As the existing law could not touch the non-juring bishops so long as they absented themselves from parliament, where the oath had to be put to them, a new act was passed, providing that all who did not take the new oaths before the 1st of August, 1689, should be suspended six months, and at the end of that time, in case of non-compliance, should be ejected from their sees. Still the act was not rigorously complied with; they were indulged with a trial for a year longer, when, continuing obstinate, they were, on the 1st of it February, 1691, excluded from their sees. Two of the eight had escaped this sentence by dying in the interim - namely, the bishops of Worcester and Chichester. The remaining six who were expelled were Sancroft, the primate, Ken of Bath and Wells, Turner of Ely, Frampton of Gloucester, Lloyd of Norwich, and White of Peterborough. In the room of these were appointed prelates of whig principles, the celebrated Dr. Tillotson being made primate. Lamplugh of York also died in 1691, and Sharpe, one of the most eloquent preachers of the time, was put in his place. Other vacancies had recently or did soon fall out; so that, within three years of his accession, William had put in sixteen new bishops, and the whole body was thus favourable to his succession, and, more or less, to the new views of church administration.

Having obtained a favourable episcopal bench, king William now endeavoured to introduce measures of the utmost wisdom and importance - measures of the truest liberality and the profoundest policy - namely, an act of toleration of dissent, and an act of comprehension, by which was intended to allow presbyterian ministers to occupy livings in the church without denying the validity of their ordination, and also to do away with various things in the ritual of the church which drove great numbers from its community. By the Act of Toleration - under the name of "An act for exempting their majesties' protestant subjects dissenting from the church of England from the penalties of certain laws" - dissenters were exempt from all penalties for not attending church and for attending their own chapel provided that they took the new oaths of allegiance and supremacy, and subscribed to the declaration against transubstantiation, and also that their chapels were registered, and their services conducted without the doors being locked or barred. As the quakers would take no oaths, they were allowed to subscribe a declaration of fidelity to the government, and a profession of their Christian belief.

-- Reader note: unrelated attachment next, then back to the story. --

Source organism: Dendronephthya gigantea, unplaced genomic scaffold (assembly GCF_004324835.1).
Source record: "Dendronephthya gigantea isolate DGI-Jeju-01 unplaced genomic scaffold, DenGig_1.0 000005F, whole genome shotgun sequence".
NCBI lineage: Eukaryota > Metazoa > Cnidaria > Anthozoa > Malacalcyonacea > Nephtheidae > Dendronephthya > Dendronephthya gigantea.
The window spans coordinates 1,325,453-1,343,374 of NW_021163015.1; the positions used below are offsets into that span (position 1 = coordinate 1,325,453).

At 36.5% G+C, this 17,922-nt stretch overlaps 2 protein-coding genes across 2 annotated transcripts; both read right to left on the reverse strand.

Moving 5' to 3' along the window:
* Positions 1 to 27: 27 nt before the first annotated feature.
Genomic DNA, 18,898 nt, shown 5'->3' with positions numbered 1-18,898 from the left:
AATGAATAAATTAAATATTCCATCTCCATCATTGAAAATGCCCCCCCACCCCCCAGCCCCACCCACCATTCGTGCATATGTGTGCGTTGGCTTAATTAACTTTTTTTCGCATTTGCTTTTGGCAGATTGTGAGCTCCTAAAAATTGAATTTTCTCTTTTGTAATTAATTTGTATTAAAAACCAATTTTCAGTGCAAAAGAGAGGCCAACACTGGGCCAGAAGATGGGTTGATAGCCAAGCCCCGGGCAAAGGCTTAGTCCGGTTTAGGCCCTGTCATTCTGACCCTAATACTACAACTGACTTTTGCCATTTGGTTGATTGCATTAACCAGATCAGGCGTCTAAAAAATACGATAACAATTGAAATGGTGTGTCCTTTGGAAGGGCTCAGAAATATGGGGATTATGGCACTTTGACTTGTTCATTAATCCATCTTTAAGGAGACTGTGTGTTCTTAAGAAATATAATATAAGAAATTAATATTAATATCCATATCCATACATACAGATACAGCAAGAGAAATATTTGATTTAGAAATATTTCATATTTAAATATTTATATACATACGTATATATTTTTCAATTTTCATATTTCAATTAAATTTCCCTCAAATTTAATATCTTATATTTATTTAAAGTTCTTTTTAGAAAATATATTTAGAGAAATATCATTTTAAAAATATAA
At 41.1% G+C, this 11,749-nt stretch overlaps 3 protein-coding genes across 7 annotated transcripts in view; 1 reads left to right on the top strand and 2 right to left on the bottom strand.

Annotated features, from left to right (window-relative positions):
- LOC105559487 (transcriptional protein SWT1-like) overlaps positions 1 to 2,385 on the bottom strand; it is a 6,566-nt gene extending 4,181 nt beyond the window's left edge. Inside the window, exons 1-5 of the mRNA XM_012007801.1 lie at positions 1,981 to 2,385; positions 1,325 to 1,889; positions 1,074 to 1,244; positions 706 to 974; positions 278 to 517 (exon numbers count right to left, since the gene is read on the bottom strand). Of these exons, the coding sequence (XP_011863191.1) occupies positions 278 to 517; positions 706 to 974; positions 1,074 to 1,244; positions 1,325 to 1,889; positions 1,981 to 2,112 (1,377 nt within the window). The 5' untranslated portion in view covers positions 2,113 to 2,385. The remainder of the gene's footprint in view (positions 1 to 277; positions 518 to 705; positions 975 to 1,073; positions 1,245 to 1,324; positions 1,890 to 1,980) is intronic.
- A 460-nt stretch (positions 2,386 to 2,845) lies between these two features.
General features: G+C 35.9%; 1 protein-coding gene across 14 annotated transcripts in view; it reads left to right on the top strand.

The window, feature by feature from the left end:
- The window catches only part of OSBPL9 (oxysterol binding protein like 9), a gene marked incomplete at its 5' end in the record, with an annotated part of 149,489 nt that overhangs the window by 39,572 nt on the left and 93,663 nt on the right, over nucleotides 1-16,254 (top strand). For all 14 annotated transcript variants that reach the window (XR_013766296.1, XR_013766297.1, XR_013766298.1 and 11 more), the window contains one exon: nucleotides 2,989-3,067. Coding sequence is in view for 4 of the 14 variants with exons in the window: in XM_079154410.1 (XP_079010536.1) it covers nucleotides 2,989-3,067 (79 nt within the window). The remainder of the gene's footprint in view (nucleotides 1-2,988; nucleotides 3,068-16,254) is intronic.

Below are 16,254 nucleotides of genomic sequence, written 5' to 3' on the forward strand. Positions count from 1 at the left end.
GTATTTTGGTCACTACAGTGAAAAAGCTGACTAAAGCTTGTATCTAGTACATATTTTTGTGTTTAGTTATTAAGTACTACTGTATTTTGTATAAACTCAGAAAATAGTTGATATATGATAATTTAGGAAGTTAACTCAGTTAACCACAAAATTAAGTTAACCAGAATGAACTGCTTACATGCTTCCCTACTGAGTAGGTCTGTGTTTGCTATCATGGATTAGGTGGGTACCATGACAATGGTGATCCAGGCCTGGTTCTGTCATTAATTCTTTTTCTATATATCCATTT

But the Comprehension Bill was not so fortunate. The bigots in the church, who had not dared to oppose the extension of some freedom to the dissenters, so that the catholics and socinians were not included in this case, and who, accordingly, were excluded from the benefit of the Toleration Act, became furious at the proposal to liberalise the rites and canons of the church. They already beheld, with extreme indignation, the elevation of such men as Tillotson, Burnet, Sharpe, Patrick, More, Cumberland, and Fowler to the episcopal bench. Sixteen such men raised to that bench within three years, men esteemed amongst the most wise, learned, and exemplary who ever bore that dignity, and some of them the ablest preachers of their time, was a sight which made the Laud and Saner of tit es gnash their teeth with rage. These men, preaching diligently in their dioceses, were ridiculed by them as "preaching bishops;" an extraordinary cause for censure in prelates of the church of England. But now ten of these preaching bishops, with twenty dignified clergymen, were appointed as a commission to make such alterations in the liturgy and canons, and such plans for the reformation of the ecclesiastical courts as, in their opinion, best suited the exigencies of the times, and were necessary to remove the abuses, and render more efficient the services of the church. The list of these commissioners comprised such men as Tillotson, Stillingfleet, Sharpe, Kidder, Hall, Tenison, Fowler, &c. They met in the Jerusalem Chamber, and began their labours preparatory to this great comprehensive bill. "They commenced," says Dr. Nichols, in his "Defence of the Church of England," "with reviewing the liturgy, and first they examined the calendar, in which, in the room of apocryphal lessons, they ordered certain chapters of canonical scripture to be read. Athanasius' Creed, because of the damnatory clauses, was left to the minister's choice to use it, or change it for the Apostles' Creed. New collects were drawn up, more agreeable to the epistles and gospels, for the whole course of the year; and these with that eloquence and brightness of expression, and such a heat and flame of devotion, that nothing could more affect and excite the hearts of the hearers, and raise up their minds towards God. They were first drawn up by Dr. Patrick; Dr. Burnet added to them yet further force and spirit; Dr. Stillingfleet afterwards examined them with great judgment, and carefully weighing every word in them; and Dr. Tillotson had the last hand, giving them some masterly strokes of his great and flowing eloquence. Dr. Kidder, who was well versed in the oriental tongues, made a new version of the Psalms, more agreeable to the original. Dr. Tenison made a collection of the words and expressions through the liturgy, which had been excepted against, and proposed others in their room that were clear and plain, and less liable to exception. Other things also were proposed that were left to be determined by the convocation: as first, that the cross in baptism might be used or omitted at the choice of the parents; second, that a nonconforming minister going over to the church, should not be ordained according to the common form, but rather conditionally, much in the same manner as the baptising of infants is ordered in the church, if there be not evidence of their being baptised before, with the addition of the episcopal benediction, as was customary in the ancient church, where clerks were received who had been ordained by heretics, of which archbishop Bramhall had given a precedent, when he received some Scotch presbyters into the church in Ireland."